Saskatchewan Foundational and Learning Objective
I.1.3: Use the periodic table.
I.1.4: Write the formula of a compound, given its name.
I.1.5: Write the name of a compound, given the formula.
I.1.7: Balance chemical equations for mass and for charge.
I.2.2: Analyze information from graphs and tables.
III.1.5: Explore issues or topics which address their interests and concerns.
III.3.1: Participate in scientific inquiry.
III.4.5: Share the results of their research project with other students, teachers, parents, or members of the community.
III.4.6: Share the results of their research by developing displays, exhibits, performances, presentations, demonstrations, lectures, or other appropriate methods.
IV.1.1: Determine the basic chemical principles which were under study or in use in the case.
IV.3.4: Share the results of research by developing displays, exhibits, performances, presentations, demonstrations, lectures, or other appropriate means.
V.4.4: Generate and explore rules underlying categories.
V.4.5: Propose generalizations which explain relationships.
VI.1.1: Recognize that energy changes are associated with chemical reactions.
VI.1.3: Differentiate between endothermic and exothermic reactions.
VI.1.5: Explain the difference between heat and temperature.
VI.2.1: Measure some energy changes in chemical reactions.
VI.5.1: Read, and interpret meaning from, graphs, charts and tables.
VI.5.3: Use graphs, charts and tables to help explain concepts and ideas about energy changes.
VI.6.1: Make careful observations of energy effects in reactions, and explain how those effects can be used to make inferences about the atomic and molecular rearrangements.
VII.1.1: Suggest some ways in which the rate of a chemical reaction could be measured.
VII.1.2: Identify some factors which affect the rate of chemical reactions.
VII.1.3: Apply collision theory to account for the factors which affect the rates of chemical reactions.
VII.1.5: Understand how a series of simple reactions can constitute a reaction mechanism for a complex reaction.
VII.2.4: Explain the role of catalysts in chemical reactions.
VII.2.6: Describe the use of catalysts in a variety of applications.
VII.3.2: Understand the principles and difficulties of measuring rates of chemical reactions, and inventing suitable procedures for measurement.
VII.4.4: Discover relationships and patterns.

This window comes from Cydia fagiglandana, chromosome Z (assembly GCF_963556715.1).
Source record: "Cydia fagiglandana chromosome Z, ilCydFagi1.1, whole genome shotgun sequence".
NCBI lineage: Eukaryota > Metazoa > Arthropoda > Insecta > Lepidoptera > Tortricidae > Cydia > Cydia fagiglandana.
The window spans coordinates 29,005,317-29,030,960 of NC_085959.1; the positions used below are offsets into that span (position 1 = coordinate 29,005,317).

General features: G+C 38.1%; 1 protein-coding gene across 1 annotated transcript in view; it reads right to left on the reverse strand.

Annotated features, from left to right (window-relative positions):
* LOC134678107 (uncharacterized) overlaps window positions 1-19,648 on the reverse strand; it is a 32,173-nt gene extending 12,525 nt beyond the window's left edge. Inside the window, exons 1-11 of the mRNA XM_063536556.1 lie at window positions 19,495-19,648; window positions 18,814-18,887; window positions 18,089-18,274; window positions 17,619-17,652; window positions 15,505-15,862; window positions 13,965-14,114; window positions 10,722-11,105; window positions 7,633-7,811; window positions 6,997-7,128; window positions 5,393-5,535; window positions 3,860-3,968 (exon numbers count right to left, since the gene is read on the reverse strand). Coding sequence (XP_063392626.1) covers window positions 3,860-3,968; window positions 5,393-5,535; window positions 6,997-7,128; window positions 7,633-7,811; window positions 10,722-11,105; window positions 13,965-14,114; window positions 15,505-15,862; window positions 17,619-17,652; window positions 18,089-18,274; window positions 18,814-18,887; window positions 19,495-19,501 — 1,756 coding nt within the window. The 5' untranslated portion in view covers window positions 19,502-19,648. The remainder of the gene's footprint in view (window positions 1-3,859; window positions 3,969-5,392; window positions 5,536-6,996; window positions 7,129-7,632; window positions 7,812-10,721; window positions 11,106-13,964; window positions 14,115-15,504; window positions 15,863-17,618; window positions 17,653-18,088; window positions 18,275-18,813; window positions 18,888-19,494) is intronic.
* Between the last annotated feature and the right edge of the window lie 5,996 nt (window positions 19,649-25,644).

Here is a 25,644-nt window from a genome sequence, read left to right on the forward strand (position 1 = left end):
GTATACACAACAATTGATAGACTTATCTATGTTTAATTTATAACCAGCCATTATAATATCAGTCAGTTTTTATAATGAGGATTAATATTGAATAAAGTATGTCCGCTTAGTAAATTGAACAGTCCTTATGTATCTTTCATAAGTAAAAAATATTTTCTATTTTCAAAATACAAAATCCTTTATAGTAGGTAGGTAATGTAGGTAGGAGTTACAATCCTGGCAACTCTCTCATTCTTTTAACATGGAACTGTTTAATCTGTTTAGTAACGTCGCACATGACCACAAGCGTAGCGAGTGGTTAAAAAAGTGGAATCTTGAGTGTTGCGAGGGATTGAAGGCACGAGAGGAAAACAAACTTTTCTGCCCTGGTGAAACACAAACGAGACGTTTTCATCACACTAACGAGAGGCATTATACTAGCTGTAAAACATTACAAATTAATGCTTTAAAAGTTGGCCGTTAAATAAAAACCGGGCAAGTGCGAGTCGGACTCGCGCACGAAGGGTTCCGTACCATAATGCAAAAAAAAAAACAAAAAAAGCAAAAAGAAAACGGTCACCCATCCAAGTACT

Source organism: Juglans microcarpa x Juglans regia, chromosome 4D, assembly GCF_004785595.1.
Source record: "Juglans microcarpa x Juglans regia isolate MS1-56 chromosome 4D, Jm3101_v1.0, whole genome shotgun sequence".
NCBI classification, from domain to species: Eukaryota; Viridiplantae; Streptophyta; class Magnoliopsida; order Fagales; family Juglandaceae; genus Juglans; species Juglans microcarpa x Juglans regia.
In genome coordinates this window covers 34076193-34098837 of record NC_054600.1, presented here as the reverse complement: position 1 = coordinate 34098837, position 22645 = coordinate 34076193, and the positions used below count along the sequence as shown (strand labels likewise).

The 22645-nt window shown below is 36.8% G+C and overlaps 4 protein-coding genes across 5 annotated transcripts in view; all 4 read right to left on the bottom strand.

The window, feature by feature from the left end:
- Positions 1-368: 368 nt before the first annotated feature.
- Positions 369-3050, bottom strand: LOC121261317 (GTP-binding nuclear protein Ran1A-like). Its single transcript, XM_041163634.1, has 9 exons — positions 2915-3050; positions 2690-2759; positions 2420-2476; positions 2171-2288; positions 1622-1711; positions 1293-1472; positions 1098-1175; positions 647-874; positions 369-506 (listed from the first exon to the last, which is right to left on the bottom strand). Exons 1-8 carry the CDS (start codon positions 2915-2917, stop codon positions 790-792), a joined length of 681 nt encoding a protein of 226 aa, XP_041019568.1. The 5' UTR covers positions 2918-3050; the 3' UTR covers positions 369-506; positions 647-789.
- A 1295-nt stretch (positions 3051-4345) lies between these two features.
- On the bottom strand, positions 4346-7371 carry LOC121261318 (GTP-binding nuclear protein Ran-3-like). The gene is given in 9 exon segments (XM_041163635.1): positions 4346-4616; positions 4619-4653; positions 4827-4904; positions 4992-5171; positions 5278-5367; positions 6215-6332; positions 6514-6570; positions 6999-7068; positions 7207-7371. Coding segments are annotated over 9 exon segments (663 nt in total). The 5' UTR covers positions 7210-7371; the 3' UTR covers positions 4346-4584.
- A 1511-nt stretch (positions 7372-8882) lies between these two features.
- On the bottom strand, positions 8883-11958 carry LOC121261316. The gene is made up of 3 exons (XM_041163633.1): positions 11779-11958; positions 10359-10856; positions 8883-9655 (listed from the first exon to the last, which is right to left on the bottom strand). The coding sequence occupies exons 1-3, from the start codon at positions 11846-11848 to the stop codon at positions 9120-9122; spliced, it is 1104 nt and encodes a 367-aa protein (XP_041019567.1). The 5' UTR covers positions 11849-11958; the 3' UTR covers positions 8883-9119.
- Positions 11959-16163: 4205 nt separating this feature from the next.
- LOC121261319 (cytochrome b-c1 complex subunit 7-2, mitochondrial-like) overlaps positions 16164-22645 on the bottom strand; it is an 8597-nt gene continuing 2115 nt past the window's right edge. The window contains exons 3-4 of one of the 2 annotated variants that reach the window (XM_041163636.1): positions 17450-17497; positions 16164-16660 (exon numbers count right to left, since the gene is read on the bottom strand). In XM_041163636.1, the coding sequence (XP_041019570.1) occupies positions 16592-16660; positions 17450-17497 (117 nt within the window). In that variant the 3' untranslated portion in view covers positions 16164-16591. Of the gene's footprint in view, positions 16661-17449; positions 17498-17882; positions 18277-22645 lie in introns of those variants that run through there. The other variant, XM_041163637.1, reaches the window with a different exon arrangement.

VII.4.5: Generate, classify and explore reasons or rules underlying categories.
VII.6.4: Interpret and report results of learning experiences.
VIII.1.1: Observe and describe some reactions which are easily reversible and some which are not easily reversible.
VIII.1.3: Discuss non-chemical analogies which illustrate or simulate equilibria.
VIII.1.4: Distinguish between dynamic equilibria and steady-state processes.
VIII.1.6: Understand why Le Chatelier's principle works.
VIII.1.7: Use Le Chatelier's principle to predict how various equilibrium systems will shift in response to external stress.
VIII.2.1: Write the equilibrium constant expression for a chemical reaction using the general equation: aA(aq) + bB(aq) equilibrium symbol cC(g) + dD(aq).
VIII.2.2: Recognize that Keq values are dependent upon temperature but are independent of concentration.
VIII.2.4: Interpret Keq values to determine whether products or reactants are favoured once equilibrium has been reached.
VIII.2.5: Solve problems involving the equilibrium constant expression for a chemical reaction, with concentrations expressed in mol×litre to the -1 power and kPa.
VIII.3.1: Show understanding of equilibrium by rephrasing text or classroom definitions and explanations, creating models, drawing diagrams and concept maps.
VIII.3.2: Discuss the relationships between the activities and analogies used to illustrate equilibrium and the principles of equilibria.
VIII.3.3: Ask pertinent questions (prior questions, contextual questions, evaluative questions) and discuss multiple responses to those questions.
VIII.4.2: Understand the quantitative nature of equilibria.
VIII.4.5: Use problem solving tools such as tables and calculators.
IX.1.4: Describe the Bronsted-Lowry conceptual definition of acids and bases.
IX.1.5: Identify the conjugate bases formed in acid dissociation.
IX.1.7: Identify the conjugate acid of any base.
IX.1.9: Compare the strengths of the dissociations in the dissociation series for a polyprotic acid.
IX.2.5: Express the [H+] as a pH value.
IX.2.7: Estimate the pH of solutions, using indicator solutions and indicator papers.
IX.3.3: Solve mathematical problems involving data from titrations.
IX.3.4: Develop skill in doing titrations.
IX.4.5: Use information from Ka tables to calculate pH values in solutions and check results of calculations with indicators.
IX.5.2: Develop and conduct investigations and research.
Correlation last revised: 1/22/2020